When Richard Dawkins first coined a term to describe cultural ideas being passed from one individual to another he probably wasn’t thinking of dancing babies, or Ed Balls accidentally tweeting his own name. Times have indeed changed.
Skip forward 40 years and a ‘meme’ still matches his description, but the way in which they spread- and the ideas that prove popular- are rather different. Today, anything from a Twitter #hashtag and a blundering politician’s actions on any network, to a photo upload could become an internet meme, and the most popular are usually more comical or newsworthy than conceptual.
What can seem like just good fun should be taken very seriously, though. These notions can spread like viral wildfire, meaning it makes good marketing sense to familiarise yourself. With that in mind, we compiled this list of things everyone should know about all the little things everyone’s always talking about.
What makes a popular web meme?
According to Newsweek, the Top 5 Memes are:
*LonelyGirl15- A popular YouTube account apparently owned by a teenage girl named Bree, which caused uproar when exposed as a fictitious online mini-series.
*Lolcats- Pictures of cats in amusing poses, with super-imposed human quotes.
*Obama Girl- A music video that apparently upset the President’s daughters thanks to its overall theme, namely having a crush on the man in the White House.
*2 Girls 1 Cup- Controversial and now-banned trailer to an unspeakably horrific pornographic film.
*Star Wars Kid- Another YouTube phenomenon, an adolescent was filmed by schoolmates whilst pretending to use a lightsaber, and looking ridiculous. Thousands then used editing and animation to make it look even funnier.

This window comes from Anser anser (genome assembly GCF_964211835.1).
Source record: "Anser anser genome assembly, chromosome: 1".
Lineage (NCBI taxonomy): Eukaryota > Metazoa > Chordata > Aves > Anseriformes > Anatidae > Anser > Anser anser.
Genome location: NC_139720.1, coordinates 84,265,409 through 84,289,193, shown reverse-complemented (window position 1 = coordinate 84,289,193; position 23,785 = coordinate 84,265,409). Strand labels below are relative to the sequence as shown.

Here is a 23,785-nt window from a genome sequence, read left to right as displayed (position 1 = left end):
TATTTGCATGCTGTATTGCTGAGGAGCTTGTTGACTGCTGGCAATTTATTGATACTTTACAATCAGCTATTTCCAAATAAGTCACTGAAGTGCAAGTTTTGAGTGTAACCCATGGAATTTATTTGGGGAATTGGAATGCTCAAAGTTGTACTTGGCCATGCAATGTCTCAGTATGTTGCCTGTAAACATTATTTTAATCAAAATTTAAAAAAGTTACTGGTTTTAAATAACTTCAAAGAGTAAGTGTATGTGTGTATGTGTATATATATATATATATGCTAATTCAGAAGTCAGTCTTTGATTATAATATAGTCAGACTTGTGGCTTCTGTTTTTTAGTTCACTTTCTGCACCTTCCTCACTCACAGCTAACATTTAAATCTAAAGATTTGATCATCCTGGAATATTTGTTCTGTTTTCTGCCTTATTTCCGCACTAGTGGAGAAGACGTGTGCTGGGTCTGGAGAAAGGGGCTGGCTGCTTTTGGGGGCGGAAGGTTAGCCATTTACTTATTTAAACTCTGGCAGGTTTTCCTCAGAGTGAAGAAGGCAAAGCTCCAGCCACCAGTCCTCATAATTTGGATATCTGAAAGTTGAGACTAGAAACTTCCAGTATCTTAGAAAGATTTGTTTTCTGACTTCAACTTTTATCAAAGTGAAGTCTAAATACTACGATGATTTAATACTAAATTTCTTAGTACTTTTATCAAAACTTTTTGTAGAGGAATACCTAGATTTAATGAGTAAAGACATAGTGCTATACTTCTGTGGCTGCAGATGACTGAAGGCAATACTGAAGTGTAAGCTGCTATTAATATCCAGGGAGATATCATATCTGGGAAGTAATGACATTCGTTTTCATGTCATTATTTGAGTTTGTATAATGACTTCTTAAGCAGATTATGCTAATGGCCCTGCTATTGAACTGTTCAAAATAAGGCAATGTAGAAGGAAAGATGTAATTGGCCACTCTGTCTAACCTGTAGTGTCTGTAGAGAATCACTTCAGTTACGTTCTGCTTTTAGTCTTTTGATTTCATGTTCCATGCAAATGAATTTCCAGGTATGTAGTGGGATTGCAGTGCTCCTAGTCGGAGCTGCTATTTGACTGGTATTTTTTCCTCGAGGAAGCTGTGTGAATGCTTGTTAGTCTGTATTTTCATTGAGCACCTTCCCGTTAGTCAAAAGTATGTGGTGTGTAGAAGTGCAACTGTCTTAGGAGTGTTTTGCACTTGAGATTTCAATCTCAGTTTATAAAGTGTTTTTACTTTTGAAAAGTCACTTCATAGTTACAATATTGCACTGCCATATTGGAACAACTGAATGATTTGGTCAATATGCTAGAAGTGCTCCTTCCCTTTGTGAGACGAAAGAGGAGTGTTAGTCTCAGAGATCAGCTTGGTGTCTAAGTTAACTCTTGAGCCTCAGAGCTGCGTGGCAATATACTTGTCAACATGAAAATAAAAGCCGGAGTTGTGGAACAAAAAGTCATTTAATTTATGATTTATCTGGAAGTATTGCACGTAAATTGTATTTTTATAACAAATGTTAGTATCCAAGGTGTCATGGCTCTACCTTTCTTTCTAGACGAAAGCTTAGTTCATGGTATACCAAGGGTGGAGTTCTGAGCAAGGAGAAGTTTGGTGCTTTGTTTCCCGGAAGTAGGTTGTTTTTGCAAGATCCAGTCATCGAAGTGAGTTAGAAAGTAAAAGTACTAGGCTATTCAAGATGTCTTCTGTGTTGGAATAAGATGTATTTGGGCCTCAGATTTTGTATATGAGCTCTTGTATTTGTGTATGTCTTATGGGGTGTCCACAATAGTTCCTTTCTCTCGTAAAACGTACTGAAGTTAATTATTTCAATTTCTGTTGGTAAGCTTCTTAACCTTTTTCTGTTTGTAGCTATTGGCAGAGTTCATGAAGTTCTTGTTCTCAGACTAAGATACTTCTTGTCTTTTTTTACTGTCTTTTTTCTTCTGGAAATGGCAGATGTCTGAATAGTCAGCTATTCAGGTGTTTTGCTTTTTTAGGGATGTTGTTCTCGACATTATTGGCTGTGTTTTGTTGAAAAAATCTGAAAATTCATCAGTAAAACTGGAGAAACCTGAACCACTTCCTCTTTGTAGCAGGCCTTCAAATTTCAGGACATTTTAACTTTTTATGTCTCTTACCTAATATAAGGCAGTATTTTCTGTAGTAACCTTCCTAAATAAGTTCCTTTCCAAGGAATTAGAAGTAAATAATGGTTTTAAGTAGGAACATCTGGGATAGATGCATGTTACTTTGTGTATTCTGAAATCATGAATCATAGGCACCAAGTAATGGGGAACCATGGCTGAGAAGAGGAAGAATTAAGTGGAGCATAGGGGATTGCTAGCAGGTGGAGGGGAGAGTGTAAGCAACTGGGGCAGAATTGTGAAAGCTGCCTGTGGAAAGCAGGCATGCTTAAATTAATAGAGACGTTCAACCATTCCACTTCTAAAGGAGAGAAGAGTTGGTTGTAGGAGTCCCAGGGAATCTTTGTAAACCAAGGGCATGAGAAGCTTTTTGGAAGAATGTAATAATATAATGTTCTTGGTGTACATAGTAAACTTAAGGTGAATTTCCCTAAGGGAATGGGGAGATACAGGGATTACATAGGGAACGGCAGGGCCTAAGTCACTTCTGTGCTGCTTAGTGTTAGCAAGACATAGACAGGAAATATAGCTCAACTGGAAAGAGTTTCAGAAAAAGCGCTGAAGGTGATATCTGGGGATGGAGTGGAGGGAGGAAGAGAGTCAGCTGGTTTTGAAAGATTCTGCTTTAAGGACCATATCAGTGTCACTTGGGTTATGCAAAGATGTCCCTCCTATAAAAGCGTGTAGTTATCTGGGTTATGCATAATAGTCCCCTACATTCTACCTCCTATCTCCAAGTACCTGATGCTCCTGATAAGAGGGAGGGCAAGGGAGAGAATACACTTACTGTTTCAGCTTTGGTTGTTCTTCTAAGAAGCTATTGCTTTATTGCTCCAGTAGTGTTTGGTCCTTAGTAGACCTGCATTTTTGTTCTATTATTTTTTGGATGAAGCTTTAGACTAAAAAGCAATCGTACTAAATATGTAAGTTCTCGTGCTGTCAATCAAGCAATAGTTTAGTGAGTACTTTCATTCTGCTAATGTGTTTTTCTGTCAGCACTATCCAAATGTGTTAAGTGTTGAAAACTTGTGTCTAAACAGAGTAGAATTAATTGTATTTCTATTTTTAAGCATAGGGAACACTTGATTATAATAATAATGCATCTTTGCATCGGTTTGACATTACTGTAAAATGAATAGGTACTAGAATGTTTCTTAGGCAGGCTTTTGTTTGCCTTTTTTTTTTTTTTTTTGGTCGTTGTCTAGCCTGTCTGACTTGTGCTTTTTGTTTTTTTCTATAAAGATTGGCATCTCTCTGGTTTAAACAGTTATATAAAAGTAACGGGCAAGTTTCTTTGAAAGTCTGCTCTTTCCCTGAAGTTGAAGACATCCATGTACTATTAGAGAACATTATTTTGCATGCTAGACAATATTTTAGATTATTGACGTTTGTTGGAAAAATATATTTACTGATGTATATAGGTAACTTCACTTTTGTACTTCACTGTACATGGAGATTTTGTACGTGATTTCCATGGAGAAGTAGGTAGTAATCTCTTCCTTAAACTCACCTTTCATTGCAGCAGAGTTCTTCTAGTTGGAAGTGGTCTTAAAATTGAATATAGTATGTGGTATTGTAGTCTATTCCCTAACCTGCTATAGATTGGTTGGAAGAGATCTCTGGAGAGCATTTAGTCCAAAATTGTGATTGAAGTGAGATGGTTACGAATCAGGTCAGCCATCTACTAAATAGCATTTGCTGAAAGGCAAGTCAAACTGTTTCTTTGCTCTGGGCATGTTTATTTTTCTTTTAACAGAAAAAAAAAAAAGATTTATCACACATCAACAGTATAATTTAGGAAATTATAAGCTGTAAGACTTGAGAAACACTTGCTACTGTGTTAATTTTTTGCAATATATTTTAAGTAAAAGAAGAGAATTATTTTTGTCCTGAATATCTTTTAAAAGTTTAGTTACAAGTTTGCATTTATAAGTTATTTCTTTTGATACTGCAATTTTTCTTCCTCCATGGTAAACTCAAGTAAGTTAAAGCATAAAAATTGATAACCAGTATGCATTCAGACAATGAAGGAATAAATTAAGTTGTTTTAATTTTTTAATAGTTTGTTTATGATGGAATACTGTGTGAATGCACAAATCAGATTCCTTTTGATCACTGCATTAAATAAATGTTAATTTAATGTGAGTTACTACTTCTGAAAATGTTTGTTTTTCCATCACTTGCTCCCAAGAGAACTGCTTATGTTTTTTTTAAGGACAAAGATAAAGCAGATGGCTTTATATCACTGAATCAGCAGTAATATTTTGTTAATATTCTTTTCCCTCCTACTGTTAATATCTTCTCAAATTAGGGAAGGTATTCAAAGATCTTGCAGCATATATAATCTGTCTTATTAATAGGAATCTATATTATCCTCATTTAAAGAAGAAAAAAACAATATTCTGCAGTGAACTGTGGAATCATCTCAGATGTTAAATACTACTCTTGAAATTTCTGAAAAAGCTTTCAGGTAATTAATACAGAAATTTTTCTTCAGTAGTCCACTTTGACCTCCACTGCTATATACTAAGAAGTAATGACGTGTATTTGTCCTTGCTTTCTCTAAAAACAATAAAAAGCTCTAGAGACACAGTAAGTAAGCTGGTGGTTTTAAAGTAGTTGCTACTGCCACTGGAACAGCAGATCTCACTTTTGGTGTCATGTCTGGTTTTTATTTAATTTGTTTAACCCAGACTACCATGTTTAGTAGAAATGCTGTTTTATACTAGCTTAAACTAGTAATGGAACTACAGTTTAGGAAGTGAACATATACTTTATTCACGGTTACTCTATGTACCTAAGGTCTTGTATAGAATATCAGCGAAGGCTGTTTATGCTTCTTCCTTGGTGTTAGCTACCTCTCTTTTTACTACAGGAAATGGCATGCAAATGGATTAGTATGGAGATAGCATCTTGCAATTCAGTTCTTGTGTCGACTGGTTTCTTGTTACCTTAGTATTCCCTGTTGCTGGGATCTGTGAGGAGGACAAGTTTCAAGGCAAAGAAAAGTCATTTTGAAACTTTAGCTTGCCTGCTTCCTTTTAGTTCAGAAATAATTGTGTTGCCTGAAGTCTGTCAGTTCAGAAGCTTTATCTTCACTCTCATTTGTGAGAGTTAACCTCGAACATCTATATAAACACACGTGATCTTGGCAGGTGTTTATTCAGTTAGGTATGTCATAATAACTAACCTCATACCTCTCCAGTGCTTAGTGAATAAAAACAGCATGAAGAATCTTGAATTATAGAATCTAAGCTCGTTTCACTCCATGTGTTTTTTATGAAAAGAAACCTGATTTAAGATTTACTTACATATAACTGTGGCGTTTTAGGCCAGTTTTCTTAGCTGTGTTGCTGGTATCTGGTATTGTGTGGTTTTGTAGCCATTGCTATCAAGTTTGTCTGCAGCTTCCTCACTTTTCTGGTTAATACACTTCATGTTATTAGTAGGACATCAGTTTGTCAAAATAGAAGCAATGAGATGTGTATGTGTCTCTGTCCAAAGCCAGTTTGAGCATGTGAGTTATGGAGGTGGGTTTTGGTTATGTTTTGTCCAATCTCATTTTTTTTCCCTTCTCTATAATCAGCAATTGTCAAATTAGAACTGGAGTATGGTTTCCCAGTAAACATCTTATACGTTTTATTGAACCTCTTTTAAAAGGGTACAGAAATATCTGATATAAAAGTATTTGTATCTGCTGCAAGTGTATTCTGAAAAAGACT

Things to consider before using memes for business
*Timing- Don’t fall foul of sensitive news events by making predictions or foolish jokes. It’s also pointless coming up with an idea that will be old hack by tomorrow
*There’s no recipe for success- The people ultimately decide which will go viral, but by grabbing the attention of key influencers you can get a head start.
*Softly does it- As with TV and online advertising, this form of marketing doesn’t need a hard sell. Make consumers stand up and take note, then nod to the brand.
*Evolve and be authentic- This Microsoft clip, based on the Double Rainbow YouTube video, was criticised for being too corporate, and lacking new ideas.
*Keep on brand- Obvious advertising might not work, but neither does content the public will perceive to be in conflict with a company’s ethics and image.
Methods of ‘making’ a meme
*Technically speaking, like a viral, you can’t really make a meme- it is created when the idea is passed on. Without others sharing, it’s technically still an idea.
*Meme creation tools are plentiful, often free and easy to use. quickmeme.com, mememaker.net, and whatdoumeme.com are popular examples. However, it’s important to remember that originality counts for much when it comes to the likelihood yours will be picked up, so if it’s a new idea develop it independently.
*If you’re going to do it, research. Don’t decide to use something that’s already in existence outside its context. Look at meme databases like knowyourmeme.com, where you’ll find most in existence listed, with an explanation on what they mean.
*Publish and re-share the meme comprehensively, once you’re confident, of course. Otherwise there simply isn’t any point in putting all that initial effort in.